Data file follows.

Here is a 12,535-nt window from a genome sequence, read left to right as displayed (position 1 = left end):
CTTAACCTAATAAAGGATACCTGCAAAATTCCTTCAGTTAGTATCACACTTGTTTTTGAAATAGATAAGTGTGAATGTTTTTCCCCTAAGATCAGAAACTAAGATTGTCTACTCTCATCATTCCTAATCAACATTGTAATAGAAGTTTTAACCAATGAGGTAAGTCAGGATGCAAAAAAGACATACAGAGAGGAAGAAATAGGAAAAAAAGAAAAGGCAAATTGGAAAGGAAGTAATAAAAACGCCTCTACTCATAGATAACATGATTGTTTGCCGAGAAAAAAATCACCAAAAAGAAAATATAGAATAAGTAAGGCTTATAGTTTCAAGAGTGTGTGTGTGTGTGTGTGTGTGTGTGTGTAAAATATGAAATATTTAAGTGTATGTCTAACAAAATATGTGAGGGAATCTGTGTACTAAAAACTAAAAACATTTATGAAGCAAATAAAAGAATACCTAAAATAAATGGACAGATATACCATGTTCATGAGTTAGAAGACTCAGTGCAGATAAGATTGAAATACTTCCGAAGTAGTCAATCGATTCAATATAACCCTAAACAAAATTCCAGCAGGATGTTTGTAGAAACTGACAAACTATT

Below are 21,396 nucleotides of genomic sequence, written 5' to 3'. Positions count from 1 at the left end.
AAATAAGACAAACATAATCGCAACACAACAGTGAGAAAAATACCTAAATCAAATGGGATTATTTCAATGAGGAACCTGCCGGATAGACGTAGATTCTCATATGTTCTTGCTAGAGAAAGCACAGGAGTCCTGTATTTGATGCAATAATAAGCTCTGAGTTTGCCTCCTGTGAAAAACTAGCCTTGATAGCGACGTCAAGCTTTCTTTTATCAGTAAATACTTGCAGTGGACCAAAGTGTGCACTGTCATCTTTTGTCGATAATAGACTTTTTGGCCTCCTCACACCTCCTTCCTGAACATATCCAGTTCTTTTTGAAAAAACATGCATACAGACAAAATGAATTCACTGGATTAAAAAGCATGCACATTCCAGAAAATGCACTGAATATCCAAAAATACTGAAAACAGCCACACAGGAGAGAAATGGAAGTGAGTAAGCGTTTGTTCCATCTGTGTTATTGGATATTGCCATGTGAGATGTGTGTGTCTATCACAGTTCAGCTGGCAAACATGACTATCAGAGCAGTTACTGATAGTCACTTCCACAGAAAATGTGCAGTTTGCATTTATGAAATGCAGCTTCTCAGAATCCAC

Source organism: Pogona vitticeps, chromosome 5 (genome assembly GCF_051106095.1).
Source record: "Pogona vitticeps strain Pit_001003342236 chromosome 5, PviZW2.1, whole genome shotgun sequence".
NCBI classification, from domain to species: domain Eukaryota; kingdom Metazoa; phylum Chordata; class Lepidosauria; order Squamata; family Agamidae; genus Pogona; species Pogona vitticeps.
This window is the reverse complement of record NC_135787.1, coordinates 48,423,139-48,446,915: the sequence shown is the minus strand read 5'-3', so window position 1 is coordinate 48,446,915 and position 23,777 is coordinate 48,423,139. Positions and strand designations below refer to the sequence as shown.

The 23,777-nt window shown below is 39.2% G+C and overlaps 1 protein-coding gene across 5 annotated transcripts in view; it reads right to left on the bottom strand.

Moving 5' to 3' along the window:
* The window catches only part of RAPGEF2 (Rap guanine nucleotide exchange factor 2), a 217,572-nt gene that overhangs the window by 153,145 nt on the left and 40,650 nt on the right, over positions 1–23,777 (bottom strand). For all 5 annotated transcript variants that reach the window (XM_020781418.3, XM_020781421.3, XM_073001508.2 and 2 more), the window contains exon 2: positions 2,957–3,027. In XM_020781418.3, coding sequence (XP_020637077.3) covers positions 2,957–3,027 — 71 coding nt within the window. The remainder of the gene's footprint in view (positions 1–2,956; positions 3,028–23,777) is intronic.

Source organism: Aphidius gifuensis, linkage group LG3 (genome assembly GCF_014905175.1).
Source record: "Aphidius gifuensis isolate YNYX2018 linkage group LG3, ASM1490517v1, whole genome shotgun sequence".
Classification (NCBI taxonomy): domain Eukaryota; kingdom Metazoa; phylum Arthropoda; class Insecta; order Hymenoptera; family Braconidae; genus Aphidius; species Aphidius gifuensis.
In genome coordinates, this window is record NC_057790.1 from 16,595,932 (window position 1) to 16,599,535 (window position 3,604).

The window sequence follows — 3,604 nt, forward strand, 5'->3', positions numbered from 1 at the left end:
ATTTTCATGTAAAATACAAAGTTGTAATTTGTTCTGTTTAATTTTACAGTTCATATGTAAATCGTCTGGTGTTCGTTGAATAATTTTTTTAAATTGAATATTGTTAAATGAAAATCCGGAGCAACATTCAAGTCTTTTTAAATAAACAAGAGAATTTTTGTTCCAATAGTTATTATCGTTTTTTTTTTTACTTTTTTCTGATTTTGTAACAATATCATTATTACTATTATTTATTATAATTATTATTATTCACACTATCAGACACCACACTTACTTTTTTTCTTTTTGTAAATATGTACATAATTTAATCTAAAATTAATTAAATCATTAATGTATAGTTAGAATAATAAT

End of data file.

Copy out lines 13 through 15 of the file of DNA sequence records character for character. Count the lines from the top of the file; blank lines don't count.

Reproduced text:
Source record: "Aphidius gifuensis isolate YNYX2018 linkage group LG3, ASM1490517v1, whole genome shotgun sequence".
Classification (NCBI taxonomy): domain Eukaryota; kingdom Metazoa; phylum Arthropoda; class Insecta; order Hymenoptera; family Braconidae; genus Aphidius; species Aphidius gifuensis.
In genome coordinates, this window is record NC_057790.1 from 16,595,932 (window position 1) to 16,599,535 (window position 3,604).